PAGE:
This preliminary step should be never underestimated. In fact, in order to detect interesting patterns and produce appealing analysis, you should always have perfect awareness of your data. In particular, Google Data Studio provides you an intuitive interface to explore both the available dimensions (green) and metrics (blue).

Using the generated table, you can easily observe the database, by including more columns and sorting them as you prefer. Therefore, spend some time to play with these functionalities to better understand the available information. As shown in Figure 2, the top menu allows to visualize data in a more extended manner by clicking on Resource.

Figure 2: Analyze the resources associated to data source

Question 1. 

Edit the table using the right panel. Set Country Code as dimension and report the following metrics: Watch Time, Video Shares, Video Likes Added, Views. Finally, sort your results according to Views descending order.


Although it was automatically generated with the connector selection, the table is not mandatory to keep. If it is unnecessary for your final report, you can safely delete it. On the contrary, if it is useful, you can customise the table according to your preferences, like re-sizing the columns (i.e. right click on the table) or editing the style.

Set the title and the header

Moving on to new fundamental elements, the basic one is certainly related to the possibility of including texts and additional components. An effective report requires to be clear and – most importantly – to be self-explanatory.

The highlighted toolbox in Figure 3 offers interesting elements to make the report more readable and complete. Of course, the simplest way to gain confidence is to create a suitable header for your dashboard, since you have started with a blank paper.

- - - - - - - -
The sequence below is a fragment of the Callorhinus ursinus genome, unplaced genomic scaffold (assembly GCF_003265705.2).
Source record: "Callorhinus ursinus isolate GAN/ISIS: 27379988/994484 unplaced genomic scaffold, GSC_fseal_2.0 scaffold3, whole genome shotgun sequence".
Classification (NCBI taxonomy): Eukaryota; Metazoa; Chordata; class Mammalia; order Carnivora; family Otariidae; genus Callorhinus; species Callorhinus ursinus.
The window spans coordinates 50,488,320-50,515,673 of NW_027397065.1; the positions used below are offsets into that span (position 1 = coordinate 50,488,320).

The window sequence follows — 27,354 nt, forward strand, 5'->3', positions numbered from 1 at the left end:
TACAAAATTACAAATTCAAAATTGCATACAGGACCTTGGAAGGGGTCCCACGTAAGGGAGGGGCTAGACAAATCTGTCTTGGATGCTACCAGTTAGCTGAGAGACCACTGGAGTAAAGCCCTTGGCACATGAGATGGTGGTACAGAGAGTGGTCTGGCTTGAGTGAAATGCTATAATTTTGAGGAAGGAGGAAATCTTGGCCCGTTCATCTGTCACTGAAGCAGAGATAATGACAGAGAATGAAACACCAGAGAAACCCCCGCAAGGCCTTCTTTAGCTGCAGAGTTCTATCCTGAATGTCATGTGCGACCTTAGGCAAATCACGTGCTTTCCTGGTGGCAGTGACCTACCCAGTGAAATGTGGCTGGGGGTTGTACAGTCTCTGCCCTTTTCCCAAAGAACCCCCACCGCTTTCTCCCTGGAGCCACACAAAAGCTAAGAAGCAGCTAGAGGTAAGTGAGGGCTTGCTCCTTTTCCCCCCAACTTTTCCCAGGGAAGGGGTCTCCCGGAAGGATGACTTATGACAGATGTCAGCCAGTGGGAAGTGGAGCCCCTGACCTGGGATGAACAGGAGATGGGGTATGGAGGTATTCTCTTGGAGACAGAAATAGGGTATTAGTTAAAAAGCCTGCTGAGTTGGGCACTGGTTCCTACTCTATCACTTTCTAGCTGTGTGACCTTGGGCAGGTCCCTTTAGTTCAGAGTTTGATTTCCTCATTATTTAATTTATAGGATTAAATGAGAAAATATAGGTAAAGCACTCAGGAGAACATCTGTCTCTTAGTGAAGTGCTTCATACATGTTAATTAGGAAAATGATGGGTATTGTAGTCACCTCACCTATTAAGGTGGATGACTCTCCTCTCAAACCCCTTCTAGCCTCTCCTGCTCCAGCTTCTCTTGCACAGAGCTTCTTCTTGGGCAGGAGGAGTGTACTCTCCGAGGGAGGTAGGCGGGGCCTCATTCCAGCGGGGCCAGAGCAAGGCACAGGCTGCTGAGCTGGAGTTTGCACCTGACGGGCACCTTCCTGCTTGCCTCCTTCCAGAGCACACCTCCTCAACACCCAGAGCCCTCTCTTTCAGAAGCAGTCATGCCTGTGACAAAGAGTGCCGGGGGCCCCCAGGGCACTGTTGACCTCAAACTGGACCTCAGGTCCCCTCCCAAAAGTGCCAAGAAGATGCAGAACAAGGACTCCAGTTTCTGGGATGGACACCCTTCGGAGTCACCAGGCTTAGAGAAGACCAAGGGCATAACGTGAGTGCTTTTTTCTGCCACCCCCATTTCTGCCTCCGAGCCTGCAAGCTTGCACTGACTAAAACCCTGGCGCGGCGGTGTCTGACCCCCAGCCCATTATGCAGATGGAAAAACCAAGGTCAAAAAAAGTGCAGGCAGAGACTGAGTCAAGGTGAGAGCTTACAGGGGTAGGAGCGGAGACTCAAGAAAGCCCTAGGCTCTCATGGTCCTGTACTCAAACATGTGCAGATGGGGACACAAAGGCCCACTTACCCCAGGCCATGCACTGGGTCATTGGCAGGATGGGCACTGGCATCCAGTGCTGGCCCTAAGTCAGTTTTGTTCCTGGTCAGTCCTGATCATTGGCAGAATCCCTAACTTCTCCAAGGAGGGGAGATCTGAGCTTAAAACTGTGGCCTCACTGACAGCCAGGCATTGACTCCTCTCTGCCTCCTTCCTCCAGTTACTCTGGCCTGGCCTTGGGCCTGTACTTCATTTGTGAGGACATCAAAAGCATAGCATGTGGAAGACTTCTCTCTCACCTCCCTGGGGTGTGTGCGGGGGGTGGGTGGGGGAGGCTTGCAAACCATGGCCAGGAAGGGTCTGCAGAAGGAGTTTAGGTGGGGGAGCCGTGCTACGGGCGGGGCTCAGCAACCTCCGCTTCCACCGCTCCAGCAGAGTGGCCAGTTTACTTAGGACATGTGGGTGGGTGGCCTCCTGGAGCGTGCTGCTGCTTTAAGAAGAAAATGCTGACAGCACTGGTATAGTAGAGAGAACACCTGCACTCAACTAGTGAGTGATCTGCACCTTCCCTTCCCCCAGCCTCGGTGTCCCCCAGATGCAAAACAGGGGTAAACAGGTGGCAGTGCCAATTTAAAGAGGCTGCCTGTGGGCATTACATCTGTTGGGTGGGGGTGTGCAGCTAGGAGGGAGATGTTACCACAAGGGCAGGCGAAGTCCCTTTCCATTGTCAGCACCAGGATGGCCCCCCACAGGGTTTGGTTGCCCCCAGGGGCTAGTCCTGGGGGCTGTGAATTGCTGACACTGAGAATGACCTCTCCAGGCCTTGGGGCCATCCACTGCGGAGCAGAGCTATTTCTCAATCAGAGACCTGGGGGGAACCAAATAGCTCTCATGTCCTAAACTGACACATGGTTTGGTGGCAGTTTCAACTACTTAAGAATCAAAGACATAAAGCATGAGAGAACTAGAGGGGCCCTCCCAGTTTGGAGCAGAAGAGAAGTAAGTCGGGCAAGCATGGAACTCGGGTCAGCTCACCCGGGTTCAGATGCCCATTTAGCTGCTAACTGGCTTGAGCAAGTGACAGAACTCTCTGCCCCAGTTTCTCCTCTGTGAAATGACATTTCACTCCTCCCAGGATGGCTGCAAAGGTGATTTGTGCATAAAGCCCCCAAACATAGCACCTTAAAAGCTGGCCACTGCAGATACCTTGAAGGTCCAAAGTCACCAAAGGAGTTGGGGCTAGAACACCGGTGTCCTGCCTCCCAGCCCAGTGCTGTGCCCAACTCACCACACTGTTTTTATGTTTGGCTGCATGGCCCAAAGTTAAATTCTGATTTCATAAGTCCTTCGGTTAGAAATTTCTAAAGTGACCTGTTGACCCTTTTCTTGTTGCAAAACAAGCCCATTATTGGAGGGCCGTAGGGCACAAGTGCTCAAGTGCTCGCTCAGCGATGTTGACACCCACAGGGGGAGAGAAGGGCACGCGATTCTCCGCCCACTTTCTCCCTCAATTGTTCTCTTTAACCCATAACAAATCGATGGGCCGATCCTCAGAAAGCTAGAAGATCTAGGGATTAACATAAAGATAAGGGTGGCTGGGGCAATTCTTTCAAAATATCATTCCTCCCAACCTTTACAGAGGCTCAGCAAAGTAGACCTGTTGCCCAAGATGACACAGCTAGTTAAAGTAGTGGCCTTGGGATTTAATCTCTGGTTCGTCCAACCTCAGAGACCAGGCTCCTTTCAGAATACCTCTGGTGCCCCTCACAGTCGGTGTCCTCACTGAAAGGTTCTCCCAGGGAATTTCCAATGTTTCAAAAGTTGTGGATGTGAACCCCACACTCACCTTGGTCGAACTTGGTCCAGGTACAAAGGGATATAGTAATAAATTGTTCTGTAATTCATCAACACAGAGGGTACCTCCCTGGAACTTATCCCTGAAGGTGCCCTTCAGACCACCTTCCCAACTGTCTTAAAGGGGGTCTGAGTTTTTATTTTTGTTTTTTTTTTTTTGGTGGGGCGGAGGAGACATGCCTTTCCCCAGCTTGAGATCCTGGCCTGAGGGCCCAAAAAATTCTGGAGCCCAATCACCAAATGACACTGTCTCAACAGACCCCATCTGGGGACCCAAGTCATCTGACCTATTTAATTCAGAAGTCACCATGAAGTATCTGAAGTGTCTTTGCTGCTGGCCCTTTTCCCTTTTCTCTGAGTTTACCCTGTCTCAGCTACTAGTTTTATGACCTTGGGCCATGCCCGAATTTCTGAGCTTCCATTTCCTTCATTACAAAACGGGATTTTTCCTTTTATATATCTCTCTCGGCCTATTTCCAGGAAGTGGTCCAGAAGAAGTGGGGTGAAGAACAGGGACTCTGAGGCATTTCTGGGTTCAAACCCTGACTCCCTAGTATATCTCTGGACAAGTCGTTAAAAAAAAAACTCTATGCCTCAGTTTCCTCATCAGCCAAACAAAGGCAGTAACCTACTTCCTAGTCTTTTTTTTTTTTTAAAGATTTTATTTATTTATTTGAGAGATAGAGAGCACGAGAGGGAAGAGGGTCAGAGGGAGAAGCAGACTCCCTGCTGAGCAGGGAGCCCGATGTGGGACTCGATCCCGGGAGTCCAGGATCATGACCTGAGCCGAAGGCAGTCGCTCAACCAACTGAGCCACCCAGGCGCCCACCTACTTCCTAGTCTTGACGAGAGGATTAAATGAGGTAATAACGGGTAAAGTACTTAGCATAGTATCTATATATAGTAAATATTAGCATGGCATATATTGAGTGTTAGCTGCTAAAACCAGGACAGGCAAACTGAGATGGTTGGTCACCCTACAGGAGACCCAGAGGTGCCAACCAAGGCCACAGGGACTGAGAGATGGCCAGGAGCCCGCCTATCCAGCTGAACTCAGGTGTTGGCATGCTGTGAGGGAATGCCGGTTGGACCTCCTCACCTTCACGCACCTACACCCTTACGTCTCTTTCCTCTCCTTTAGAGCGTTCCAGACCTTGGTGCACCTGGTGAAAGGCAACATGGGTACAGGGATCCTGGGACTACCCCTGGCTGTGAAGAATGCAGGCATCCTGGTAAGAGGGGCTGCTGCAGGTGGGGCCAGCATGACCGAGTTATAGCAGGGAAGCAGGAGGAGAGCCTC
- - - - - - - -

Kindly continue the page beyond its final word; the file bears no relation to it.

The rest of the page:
data studio - title setting
Figure 3: Report with header

Question 2. 

Details are important. After re-naming the project, include a customised header which matches your personal taste. Exploit the different components (e.g. images, shapes).


You should notice that each selected element from the report presents two distinct columns within the right panel: ”Data” and ”Style”. For instance, from the latter one, you could highlight specific pattern for each column of the table with heat maps and bars.

Add controls and View mode

When performing data analysis, it is often preferred to observe the results under some conditions only. For example, from Add a control you can insert a box devoted to date range selection. This is extremely useful for making the report more interactive by offering the possibility to observe charts referring to different periods of time. In fact, if you click on the top right button View shown in Figure 4, you will exit the editor mode. In this way, you simulate what other viewers are expected to watch once your report has been completed. You should notice that the date selection is still interactive.

Figure 4: Controls and View

However, our report is basically empty and we now need to include some graphs for our analysis before changing the considered period. Therefore, keep in mind this function and return to the editor mode.

Question 3.

 Controls are in general useful to let viewers filter your data. Add to the report a drop-down list to select the desired Country code.


Remember that the data range selection will affect the entire report and all the displayed charts. In order to keep the period fixed for a specific component, you should individually set the reference time by using the corresponding right panel (Default data range).